At the Portland Mercury, online traffic rose nearly 45% in March. Readers devoured breaking news, in-depth coverage of bleak conditions for the homeless and helpful Press Release Distribution Services For Business tips such as how to make face masks for health care workers on the front lines. 

Donations rolled in, too, along with notes of appreciation. Portland Mercury publisher Rob Thompson says nearly 1,900 readers so far have chipped in anywhere from $5 to several hundred dollars apiece.

The Portland Mercury has also had some success selling web banners, social posts and dedicated emails for restaurants offering take-out and delivery as well as cannabis dispensaries offering delivery and curbside pick-up. And the community paper is taking some of its live events online, charging admission to a streaming cannabis film festival. 

None of these small wins can make up for the massive plunge in revenue. The coronavirus has wiped out nearly all – some 90% – of revenue from advertising, ticketing fees and events, Thompson says.

Major national newspapers with bigger audiences and more diverse revenue streams may be better positioned to ride out the turbulence, but they are not immune, analysts say. The New York Times said on March 2 it expected total advertising revenues to decline by a rate in the mid-teens in the current quarter, with digital ad revenues expected to decline 10%.

Nancy Lane, CEO of the Local Media Association, which represents a broad range of newspapers, digital publishers and broadcasters, says "it's devastating given the state of (the) industry to have this hit right now."

Some newspapers had zero ads last week, she said. The publisher of an African American newspaper told her it collected $330 dollars in revenue. She's banking on philanthropic funding to help news organizations hang on. Newspapers will also have a shot at a cash infusion from the $2 trillion federal stimulus package signed into law last week, but any aid they can secure may come too late for some.

One bright spot: Seattle, where the news industry was walloped by the coronavirus earlier than anywhere else. Alan Fisco, president of The Seattle Times Co., said his company has seen a drop in both print and digital ad revenues, but so far it has avoided layoffs and print frequency reductions.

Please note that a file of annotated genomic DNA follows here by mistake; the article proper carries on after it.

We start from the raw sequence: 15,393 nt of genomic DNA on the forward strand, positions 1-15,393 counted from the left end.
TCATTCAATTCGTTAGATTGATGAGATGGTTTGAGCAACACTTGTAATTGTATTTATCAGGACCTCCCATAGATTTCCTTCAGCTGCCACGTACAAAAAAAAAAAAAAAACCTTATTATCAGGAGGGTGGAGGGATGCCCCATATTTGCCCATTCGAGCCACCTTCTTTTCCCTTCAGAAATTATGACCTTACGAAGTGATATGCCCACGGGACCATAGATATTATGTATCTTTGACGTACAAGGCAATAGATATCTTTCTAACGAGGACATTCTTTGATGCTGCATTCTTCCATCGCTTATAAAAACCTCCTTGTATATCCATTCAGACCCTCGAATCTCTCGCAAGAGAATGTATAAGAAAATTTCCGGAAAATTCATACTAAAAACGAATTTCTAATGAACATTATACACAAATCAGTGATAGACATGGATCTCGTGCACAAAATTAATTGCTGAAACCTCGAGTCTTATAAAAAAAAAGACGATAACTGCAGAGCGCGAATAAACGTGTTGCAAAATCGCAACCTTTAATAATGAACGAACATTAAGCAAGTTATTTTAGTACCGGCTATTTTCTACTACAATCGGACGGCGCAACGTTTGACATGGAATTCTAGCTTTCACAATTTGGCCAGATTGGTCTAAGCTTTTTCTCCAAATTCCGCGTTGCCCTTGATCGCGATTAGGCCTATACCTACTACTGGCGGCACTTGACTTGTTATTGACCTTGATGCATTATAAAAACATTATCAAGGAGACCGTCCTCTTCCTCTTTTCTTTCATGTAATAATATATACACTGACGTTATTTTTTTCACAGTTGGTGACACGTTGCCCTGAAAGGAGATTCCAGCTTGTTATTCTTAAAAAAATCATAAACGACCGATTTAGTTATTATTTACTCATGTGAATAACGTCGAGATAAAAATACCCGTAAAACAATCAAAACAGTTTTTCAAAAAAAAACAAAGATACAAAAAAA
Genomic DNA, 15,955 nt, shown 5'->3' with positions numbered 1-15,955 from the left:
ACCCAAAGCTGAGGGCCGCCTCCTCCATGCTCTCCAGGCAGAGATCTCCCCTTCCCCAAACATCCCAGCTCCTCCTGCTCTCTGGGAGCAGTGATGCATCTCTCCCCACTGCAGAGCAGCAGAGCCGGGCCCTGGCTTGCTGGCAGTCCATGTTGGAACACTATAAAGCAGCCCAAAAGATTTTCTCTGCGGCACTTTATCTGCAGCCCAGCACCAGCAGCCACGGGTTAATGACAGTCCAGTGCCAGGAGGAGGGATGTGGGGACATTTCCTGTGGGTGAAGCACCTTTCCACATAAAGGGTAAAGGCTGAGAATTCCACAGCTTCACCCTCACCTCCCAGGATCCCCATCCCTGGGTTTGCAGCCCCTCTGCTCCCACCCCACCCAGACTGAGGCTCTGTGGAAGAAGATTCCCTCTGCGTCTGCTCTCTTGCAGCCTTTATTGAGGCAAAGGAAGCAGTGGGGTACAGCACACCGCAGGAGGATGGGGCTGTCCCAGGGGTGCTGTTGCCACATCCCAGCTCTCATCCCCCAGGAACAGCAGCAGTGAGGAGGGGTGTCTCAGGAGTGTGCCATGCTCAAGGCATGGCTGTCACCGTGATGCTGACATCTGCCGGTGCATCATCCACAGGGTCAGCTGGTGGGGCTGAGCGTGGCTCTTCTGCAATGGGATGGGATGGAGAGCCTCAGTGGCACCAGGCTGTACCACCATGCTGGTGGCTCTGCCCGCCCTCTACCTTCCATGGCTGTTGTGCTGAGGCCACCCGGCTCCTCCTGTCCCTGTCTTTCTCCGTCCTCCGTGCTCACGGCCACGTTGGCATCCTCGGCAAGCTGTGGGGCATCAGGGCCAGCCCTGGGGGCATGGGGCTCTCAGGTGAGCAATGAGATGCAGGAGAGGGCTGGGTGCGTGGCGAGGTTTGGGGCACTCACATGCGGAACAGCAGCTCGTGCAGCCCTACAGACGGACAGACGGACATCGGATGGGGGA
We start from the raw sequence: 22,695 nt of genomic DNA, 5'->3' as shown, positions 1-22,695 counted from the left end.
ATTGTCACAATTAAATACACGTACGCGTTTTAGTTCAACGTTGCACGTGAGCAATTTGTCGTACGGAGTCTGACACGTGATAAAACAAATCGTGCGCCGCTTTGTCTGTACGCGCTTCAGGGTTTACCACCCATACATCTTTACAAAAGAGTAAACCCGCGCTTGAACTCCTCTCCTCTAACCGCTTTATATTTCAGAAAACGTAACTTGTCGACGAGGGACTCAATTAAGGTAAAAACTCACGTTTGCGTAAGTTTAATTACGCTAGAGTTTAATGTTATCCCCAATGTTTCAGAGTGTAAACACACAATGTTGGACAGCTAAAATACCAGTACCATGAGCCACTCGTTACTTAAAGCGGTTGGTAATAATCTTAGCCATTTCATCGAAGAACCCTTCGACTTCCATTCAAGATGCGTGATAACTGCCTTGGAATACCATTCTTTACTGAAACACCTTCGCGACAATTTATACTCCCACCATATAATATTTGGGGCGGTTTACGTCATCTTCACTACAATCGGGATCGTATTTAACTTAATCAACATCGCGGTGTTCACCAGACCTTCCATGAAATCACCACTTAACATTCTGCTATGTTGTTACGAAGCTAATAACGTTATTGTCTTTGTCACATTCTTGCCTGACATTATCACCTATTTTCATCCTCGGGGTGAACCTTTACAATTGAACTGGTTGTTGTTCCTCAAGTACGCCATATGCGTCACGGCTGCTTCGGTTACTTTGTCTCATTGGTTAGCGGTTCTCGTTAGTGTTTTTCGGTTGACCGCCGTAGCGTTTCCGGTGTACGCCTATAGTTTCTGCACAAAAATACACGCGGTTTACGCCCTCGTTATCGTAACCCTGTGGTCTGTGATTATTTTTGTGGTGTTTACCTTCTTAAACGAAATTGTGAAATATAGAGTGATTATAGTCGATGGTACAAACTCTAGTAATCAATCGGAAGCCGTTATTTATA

“We are now starting to model a late summer return of revenue,” Fisco said. “Again, the question is not only when it happens, but how much comes back.”

The silver lining: The newspaper's focus on paid subscriptions, which now account for nearly two-thirds of annual revenues. Digital subscriptions have increased during the coronavirus crisis, and traffic to the website is up 2 to 3 times, with spikes that have hit 10 times precrisis levels.

Local Media's Lane agrees there's reason for optimism. "If we can keep doors open through summer, I think we can come out of this," she says, but warns, "some will make it; ones that were teetering to begin with are not going to get through this."

Joshua Benton, director of the Nieman Journalism Lab, predicts unemployment in the U.S. could reach as high as 30% before the crisis subsides and newspapers could be looking at three to six months of hardship.

“This will be the event where they ask: Is this sustainable?” Benton said.

Voice Media Group, which owns six alternative weeklies in major metro areas from Denver to Miami, also implemented a 25% across the board pay cut. 

The Riverfront Times in St. Louis says it laid off nearly its entire staff "with the hope that if we act now, we can rebuild and bring them back later," the weekly paper reported on March 18. "One day, you’re a profitable newspaper, doing better every year; the next, almost all of your ad revenue is wiped out with no clear sign of when it will return."